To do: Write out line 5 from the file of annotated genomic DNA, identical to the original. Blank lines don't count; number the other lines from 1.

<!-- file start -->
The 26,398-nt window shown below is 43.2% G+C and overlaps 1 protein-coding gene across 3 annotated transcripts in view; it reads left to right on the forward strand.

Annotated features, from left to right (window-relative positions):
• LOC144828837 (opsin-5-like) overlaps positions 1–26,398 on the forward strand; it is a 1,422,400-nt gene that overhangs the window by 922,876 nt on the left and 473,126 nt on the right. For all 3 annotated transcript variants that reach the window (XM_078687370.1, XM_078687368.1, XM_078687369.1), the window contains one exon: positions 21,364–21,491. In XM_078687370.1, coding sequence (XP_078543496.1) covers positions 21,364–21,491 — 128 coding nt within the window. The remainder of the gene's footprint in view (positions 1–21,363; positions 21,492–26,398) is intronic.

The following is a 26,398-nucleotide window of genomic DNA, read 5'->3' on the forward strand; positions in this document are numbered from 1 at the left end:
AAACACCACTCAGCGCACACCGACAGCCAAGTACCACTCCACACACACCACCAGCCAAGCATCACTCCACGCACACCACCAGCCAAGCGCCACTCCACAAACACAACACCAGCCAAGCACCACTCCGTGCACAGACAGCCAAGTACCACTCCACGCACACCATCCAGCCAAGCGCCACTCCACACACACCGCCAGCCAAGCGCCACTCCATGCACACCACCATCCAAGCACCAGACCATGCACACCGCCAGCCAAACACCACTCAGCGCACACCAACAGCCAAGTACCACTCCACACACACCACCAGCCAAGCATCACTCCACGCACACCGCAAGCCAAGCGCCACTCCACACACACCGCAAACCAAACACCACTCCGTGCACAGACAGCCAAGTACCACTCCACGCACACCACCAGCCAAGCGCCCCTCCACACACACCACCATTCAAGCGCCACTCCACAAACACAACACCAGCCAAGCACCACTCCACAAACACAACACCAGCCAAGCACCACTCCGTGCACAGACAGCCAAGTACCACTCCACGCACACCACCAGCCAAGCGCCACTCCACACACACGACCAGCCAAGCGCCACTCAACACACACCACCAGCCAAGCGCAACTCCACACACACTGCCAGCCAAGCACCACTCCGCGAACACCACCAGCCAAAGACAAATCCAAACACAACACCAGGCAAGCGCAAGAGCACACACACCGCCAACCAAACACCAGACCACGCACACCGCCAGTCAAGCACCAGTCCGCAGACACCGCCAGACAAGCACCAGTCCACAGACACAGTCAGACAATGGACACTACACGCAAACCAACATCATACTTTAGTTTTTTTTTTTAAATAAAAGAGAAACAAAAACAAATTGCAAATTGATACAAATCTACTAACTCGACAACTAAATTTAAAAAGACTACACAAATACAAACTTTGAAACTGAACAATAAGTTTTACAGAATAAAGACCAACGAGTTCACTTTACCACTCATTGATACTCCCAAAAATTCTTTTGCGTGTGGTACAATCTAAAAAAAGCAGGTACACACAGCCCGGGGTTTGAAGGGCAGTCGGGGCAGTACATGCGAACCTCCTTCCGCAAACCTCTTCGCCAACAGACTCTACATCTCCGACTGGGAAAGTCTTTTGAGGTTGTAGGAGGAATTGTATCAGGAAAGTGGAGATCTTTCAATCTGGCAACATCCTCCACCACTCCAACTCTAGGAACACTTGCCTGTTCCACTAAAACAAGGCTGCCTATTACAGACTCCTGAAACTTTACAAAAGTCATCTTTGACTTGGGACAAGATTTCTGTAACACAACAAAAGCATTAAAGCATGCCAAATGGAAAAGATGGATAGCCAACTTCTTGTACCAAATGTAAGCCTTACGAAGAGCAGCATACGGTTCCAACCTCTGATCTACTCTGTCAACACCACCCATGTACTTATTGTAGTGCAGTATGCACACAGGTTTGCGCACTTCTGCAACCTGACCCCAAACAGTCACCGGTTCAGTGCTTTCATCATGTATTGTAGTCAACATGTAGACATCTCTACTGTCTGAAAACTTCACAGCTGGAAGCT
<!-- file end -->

AAACACCACTCAGCGCACACCGACAGCCAAGTACCACTCCACACACACCACCAGCCAAGCATCACTCCACGCACACCACCAGCCAAGCGCCACTCCACAAACACAACACCAGCCAAGCACCACTCCGTGCACAGACAGCCAAGTACCACTCCACGCACACCATCCAGCCAAGCGCCACTCCACACACACCGCCAGCCAAGCGCCACTCCATGCACACCACCATCCAAGCACCAGACCATGCACACCGCCAGCCAAACACCACTCAGCGCACACCAACAGCCAAGTACCACTCCACACACACCACCAGCCAAGCATCACTCCACGCACACCGCAAGCCAAGCGCCACTCCACACACACCGCAAACCAAACACCACTCCGTGCACAGACAGCCAAGTACCACTCCACGCACACCACCAGCCAAGCGCCCCTCCACACACACCACCATTCAAGCGCCACTCCACAAACACAACACCAGCCAAGCACCACTCCACAAACACAACACCAGCCAAGCACCACTCCGTGCACAGACAGCCAAGTACCACTCCACGCACACCACCAGCCAAGCGCCACTCCACACACACGACCAGCCAAGCGCCACTCAACACACACCACCAGCCAAGCGCAACTCCACACACACTGCCAGCCAAGCACCACTCCGCGAACACCACCAGCCAAAGACAAATCCAAACACAACACCAGGCAAGCGCAAGAGCACACACACCGCCAACCAAACACCAGACCACGCACACCGCCAGTCAAGCACCAGTCCGCAGACACCGCCAGACAAGCACCAGTCCACAGACACAGTCAGACAATGGACACTACACGCAAACCAACATCATACTTTAGTTTTTTTTTTTAAATAAAAGAGAAACAAAAACAAATTGCAAATTGATACAAATCTACTAACTCGACAACTAAATTTAAAAAGACTACACAAATACAAACTTTGAAACTGAACAATAAGTTTTACAGAATAAAGACCAACGAGTTCACTTTACCACTCATTGATACTCCCAAAAATTCTTTTGCGTGTGGTACAATCTAAAAAAAGCAGGTACACACAGCCCGGGGTTTGAAGGGCAGTCGGGGCAGTACATGCGAACCTCCTTCCGCAAACCTCTTCGCCAACAGACTCTACATCTCCGACTGGGAAAGTCTTTTGAGGTTGTAGGAGGAATTGTATCAGGAAAGTGGAGATCTTTCAATCTGGCAACATCCTCCACCACTCCAACTCTAGGAACACTTGCCTGTTCCACTAAAACAAGGCTGCCTATTACAGACTCCTGAAACTTTACAAAAGTCATCTTTGACTTGGGACAAGATTTCTGTAACACAACAAAAGCATTAAAGCATGCCAAATGGAAAAGATGGATAGCCAACTTCTTGTACCAAATGTAAGCCTTACGAAGAGCAGCATACGGTTCCAACCTCTGATCTACTCTGTCAACACCACCCATGTACTTATTGTAGTGCAGTATGCACACAGGTTTGCGCACTTCTGCAACCTGACCCCAAACAGTCACCGGTTCAGTGCTTTCATCATGTATTGTAGTCAACATGTAGACATCTCTACTGTCTGAAAACTTCACAGCTGGAAGCT